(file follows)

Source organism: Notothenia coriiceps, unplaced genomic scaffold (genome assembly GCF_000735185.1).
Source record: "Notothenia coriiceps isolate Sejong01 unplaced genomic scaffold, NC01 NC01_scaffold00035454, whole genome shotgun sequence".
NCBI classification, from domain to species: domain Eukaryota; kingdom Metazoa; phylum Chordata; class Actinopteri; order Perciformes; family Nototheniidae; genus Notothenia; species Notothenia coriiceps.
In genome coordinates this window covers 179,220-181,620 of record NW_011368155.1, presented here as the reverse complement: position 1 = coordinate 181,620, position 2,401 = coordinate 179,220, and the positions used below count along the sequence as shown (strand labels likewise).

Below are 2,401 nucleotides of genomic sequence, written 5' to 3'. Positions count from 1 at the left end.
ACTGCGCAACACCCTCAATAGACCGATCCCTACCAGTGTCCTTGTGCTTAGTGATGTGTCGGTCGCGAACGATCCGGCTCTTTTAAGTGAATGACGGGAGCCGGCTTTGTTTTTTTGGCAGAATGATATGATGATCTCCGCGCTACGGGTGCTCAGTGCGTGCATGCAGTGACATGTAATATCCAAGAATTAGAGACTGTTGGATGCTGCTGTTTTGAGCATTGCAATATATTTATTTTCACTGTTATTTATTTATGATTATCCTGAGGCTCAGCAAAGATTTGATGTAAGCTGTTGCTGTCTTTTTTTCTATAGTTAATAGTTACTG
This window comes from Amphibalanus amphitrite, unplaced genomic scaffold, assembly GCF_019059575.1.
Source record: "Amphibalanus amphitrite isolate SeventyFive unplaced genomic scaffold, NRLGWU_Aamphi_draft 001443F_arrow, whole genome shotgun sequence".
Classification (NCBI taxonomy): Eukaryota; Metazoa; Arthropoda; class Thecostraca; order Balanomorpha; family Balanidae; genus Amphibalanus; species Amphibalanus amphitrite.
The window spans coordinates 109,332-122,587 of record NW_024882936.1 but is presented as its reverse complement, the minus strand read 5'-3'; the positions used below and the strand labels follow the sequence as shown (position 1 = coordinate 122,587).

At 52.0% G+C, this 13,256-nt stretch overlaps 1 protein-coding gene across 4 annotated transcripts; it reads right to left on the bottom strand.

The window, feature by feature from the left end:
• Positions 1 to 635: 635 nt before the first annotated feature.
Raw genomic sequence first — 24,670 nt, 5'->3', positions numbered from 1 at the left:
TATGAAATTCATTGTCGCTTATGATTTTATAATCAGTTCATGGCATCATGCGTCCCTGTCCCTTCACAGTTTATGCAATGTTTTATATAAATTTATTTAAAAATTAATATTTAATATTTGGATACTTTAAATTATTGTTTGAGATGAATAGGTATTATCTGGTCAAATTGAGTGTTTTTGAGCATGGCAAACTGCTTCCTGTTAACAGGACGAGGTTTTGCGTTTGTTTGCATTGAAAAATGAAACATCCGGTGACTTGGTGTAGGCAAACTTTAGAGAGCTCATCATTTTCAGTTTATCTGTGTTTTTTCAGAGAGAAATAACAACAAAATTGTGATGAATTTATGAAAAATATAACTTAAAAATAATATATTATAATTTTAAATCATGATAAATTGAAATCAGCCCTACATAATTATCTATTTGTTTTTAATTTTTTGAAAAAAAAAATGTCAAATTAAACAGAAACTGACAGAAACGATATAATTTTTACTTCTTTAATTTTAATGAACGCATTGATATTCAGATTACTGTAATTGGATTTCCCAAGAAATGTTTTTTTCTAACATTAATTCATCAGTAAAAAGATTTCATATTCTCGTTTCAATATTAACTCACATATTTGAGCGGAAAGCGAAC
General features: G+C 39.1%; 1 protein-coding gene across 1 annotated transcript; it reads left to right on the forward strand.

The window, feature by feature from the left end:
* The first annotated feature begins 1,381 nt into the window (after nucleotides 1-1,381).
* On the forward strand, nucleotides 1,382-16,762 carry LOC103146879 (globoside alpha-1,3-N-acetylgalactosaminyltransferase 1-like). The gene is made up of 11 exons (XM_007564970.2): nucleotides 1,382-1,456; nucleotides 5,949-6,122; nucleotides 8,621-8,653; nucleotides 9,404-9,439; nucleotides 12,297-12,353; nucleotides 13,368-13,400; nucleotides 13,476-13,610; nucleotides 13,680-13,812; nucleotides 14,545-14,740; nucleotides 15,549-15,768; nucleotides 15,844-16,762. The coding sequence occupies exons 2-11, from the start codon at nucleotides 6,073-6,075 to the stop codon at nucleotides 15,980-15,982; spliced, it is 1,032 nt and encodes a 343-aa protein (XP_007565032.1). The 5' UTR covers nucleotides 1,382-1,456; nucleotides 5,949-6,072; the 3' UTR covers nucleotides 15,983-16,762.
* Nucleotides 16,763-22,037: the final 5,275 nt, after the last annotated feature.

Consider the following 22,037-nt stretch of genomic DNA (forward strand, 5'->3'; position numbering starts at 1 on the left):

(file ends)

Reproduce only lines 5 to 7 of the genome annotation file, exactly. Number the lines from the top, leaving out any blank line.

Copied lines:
Below are 2,401 nucleotides of genomic sequence, written 5' to 3'. Positions count from 1 at the left end.
ACTGCGCAACACCCTCAATAGACCGATCCCTACCAGTGTCCTTGTGCTTAGTGATGTGTCGGTCGCGAACGATCCGGCTCTTTTAAGTGAATGACGGGAGCCGGCTTTGTTTTTTTGGCAGAATGATATGATGATCTCCGCGCTACGGGTGCTCAGTGCGTGCATGCAGTGACATGTAATATCCAAGAATTAGAGACTGTTGGATGCTGCTGTTTTGAGCATTGCAATATATTTATTTTCACTGTTATTTATTTATGATTATCCTGAGGCTCAGCAAAGATTTGATGTAAGCTGTTGCTGTCTTTTTTTCTATAGTTAATAGTTACTG
This window comes from Amphibalanus amphitrite, unplaced genomic scaffold, assembly GCF_019059575.1.